King D. Afonso V who became known as the African due to his advances in North Africa, but also the unhappy, given his sad life story. He went through several vicissitudes throughout his life, loses his father at the age of 6 and ascends to the throne, but it is the mother who rule the country, later the mother is poisoned and it is Uncle D. Pedro who assumes the throne until this time. reaching 14 years old…He gets married, he widow...loses the battles in North Africa, asks King Louis XI of France for help and is deceived...
I have to say that I admire the nazarene women. They have always been women who worked hard but also, suffered a lot. They suffered from the cold while waiting for the boats on the beach, they suffered when there were shipwrecks, they suffered when their loved ones lost their lives at sea, when they were in great need at the time that wasn’t allowed to fish. Those were hard times… I had several fishermen in my family and, although I don't have origins in Nazaré, I understand everything that happened.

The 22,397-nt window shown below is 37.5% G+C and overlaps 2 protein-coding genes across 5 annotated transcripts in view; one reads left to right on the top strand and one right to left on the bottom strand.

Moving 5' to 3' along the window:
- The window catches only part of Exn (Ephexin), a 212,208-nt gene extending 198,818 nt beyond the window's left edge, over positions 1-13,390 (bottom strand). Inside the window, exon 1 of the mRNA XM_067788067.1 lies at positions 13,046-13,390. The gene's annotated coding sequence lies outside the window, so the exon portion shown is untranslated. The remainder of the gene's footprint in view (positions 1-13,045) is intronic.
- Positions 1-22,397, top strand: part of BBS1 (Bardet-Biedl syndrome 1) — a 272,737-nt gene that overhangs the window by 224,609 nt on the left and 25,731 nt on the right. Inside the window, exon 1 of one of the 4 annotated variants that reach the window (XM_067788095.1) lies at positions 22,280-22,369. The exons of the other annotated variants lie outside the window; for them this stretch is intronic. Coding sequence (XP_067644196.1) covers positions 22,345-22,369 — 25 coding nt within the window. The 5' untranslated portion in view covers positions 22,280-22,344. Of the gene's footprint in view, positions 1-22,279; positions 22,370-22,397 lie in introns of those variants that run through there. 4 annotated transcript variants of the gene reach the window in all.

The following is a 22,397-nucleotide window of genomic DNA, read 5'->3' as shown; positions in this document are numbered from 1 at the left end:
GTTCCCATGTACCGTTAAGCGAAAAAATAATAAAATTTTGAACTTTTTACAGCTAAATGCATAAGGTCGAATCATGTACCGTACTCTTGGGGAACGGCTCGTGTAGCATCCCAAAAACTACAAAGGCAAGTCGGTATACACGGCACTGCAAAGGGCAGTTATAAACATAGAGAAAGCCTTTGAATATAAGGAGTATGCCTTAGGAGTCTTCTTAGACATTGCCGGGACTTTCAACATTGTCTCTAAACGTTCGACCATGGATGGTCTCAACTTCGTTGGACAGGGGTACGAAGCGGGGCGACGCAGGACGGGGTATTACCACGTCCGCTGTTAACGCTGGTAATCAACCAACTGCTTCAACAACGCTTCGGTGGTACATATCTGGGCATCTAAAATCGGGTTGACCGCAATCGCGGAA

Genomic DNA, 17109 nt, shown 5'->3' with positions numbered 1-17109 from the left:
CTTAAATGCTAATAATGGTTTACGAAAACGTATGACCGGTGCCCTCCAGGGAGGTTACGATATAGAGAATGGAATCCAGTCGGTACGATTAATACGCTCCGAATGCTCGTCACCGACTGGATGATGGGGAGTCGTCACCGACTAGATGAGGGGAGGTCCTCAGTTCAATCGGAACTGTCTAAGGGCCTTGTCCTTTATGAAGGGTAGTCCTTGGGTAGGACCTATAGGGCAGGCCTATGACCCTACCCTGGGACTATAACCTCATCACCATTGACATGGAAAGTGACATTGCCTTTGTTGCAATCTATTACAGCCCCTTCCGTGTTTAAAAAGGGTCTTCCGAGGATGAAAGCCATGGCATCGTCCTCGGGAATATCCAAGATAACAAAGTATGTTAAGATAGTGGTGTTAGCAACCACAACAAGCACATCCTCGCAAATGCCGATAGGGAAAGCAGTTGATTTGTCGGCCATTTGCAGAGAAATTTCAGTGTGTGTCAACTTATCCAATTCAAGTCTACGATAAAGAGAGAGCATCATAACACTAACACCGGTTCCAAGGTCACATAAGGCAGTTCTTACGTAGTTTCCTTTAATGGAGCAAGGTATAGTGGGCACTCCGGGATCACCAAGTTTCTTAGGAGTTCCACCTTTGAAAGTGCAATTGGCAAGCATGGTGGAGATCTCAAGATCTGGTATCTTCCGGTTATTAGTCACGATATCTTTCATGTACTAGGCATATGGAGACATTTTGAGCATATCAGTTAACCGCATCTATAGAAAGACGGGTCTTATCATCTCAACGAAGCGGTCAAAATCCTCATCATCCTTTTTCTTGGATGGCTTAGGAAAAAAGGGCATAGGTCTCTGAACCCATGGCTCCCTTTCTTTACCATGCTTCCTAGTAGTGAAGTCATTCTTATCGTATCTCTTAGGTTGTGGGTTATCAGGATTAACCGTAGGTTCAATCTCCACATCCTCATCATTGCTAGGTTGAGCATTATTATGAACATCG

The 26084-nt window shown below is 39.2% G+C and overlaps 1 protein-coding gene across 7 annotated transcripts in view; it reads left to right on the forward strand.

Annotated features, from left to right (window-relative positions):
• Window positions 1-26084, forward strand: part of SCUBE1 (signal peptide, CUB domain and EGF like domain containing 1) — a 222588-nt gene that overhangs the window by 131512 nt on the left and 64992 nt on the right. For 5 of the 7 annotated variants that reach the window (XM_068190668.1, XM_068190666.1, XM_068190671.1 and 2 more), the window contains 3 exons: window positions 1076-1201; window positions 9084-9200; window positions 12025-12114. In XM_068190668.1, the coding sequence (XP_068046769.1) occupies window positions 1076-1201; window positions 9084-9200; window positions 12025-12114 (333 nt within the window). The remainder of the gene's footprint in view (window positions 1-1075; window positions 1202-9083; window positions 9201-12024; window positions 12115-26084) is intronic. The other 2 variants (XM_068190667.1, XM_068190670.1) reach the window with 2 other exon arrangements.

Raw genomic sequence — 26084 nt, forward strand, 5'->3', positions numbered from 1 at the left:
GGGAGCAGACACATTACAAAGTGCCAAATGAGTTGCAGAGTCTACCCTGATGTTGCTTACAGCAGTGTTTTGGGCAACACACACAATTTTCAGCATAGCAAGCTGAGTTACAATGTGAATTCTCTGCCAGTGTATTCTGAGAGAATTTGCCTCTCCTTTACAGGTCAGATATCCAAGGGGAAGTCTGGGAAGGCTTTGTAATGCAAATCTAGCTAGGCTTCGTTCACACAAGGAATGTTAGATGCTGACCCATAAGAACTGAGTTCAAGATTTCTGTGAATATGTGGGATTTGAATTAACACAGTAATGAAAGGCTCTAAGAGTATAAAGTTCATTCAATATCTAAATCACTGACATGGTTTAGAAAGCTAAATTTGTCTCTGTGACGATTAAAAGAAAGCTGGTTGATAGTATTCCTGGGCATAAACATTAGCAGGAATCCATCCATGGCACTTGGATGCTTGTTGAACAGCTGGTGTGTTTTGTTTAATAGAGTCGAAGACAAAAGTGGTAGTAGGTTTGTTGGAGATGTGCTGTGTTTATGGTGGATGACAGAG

These women are known for their 7 skirts. And why 7 skirts? There are many theories. They say they are the 7 virtues, the 7 days of the week, the 7 colors of the rainbow. They say they are linked to the number of waves also called "set". They also say that the women had 7 skirts and that it helped count the waves of the sea, because they knew that when they finished counting them, the sea calmed down and the boat could dock and unload on the beach. They also say that the skirts had different lengths, some shorter, others longer, and these were to protect themselves from the cold when waiting for boats on the beach. They covered their heads and arms with the largest skirt, protecting themselves from the cold and the salt air
It is said that the ladies of the court when they visited the Sítio and went to the Sanctuary of Nossa Senhora da Nazaré, they transmitted an idea of beauty that at the time was: round hip and thin waist, hence the number of skirts to taper the silhouette, the arms were covered with white lace. However, its important to say that not every day, is a day to wear 7 skirts. Everyday they wear 3 to 5 skirts, but on special days… it's great… they use 7!